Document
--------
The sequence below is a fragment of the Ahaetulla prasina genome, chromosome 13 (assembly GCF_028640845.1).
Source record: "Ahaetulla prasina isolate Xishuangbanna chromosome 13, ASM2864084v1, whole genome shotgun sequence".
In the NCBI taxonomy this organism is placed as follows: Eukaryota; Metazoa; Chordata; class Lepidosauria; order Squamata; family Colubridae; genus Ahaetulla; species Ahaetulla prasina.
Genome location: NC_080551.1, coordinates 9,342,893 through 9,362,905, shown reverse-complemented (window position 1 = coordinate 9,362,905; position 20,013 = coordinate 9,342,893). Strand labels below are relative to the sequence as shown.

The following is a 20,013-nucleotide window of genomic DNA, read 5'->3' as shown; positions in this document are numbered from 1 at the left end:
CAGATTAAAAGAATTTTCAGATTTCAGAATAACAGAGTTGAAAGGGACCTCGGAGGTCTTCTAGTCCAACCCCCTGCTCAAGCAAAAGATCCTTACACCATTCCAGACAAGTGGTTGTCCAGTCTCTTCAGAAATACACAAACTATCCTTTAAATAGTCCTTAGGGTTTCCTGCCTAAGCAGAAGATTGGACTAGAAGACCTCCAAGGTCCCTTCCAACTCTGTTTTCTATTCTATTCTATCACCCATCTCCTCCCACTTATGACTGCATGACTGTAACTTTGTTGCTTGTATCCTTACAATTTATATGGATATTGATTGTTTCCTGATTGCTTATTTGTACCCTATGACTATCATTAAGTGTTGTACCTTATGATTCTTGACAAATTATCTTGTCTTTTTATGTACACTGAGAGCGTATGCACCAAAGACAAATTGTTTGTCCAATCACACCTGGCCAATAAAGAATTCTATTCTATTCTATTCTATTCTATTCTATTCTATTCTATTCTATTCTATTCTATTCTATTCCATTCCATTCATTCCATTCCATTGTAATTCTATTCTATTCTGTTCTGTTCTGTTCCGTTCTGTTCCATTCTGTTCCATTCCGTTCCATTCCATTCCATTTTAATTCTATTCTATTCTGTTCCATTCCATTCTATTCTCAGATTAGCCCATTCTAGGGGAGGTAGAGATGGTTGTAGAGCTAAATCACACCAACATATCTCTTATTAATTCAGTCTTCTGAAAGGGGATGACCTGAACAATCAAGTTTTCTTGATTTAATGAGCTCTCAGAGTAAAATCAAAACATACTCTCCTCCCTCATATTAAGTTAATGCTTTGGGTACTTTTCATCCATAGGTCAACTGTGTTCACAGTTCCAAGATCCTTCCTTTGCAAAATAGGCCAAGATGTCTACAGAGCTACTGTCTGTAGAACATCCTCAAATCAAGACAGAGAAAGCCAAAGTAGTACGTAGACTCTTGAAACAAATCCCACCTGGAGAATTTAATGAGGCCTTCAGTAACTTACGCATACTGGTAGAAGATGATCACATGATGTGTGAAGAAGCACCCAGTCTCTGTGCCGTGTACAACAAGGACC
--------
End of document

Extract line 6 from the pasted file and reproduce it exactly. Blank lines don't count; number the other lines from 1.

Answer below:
CAGATTAAAAGAATTTTCAGATTTCAGAATAACAGAGTTGAAAGGGACCTCGGAGGTCTTCTAGTCCAACCCCCTGCTCAAGCAAAAGATCCTTACACCATTCCAGACAAGTGGTTGTCCAGTCTCTTCAGAAATACACAAACTATCCTTTAAATAGTCCTTAGGGTTTCCTGCCTAAGCAGAAGATTGGACTAGAAGACCTCCAAGGTCCCTTCCAACTCTGTTTTCTATTCTATTCTATCACCCATCTCCTCCCACTTATGACTGCATGACTGTAACTTTGTTGCTTGTATCCTTACAATTTATATGGATATTGATTGTTTCCTGATTGCTTATTTGTACCCTATGACTATCATTAAGTGTTGTACCTTATGATTCTTGACAAATTATCTTGTCTTTTTATGTACACTGAGAGCGTATGCACCAAAGACAAATTGTTTGTCCAATCACACCTGGCCAATAAAGAATTCTATTCTATTCTATTCTATTCTATTCTATTCTATTCTATTCTATTCTATTCTATTCTATTCCATTCCATTCATTCCATTCCATTGTAATTCTATTCTATTCTGTTCTGTTCTGTTCCGTTCTGTTCCATTCTGTTCCATTCCGTTCCATTCCATTCCATTTTAATTCTATTCTATTCTGTTCCATTCCATTCTATTCTCAGATTAGCCCATTCTAGGGGAGGTAGAGATGGTTGTAGAGCTAAATCACACCAACATATCTCTTATTAATTCAGTCTTCTGAAAGGGGATGACCTGAACAATCAAGTTTTCTTGATTTAATGAGCTCTCAGAGTAAAATCAAAACATACTCTCCTCCCTCATATTAAGTTAATGCTTTGGGTACTTTTCATCCATAGGTCAACTGTGTTCACAGTTCCAAGATCCTTCCTTTGCAAAATAGGCCAAGATGTCTACAGAGCTACTGTCTGTAGAACATCCTCAAATCAAGACAGAGAAAGCCAAAGTAGTACGTAGACTCTTGAAACAAATCCCACCTGGAGAATTTAATGAGGCCTTCAGTAACTTACGCATACTGGTAGAAGATGATCACATGATGTGTGAAGAAGCACCCAGTCTCTGTGCCGTGTACAACAAGGACC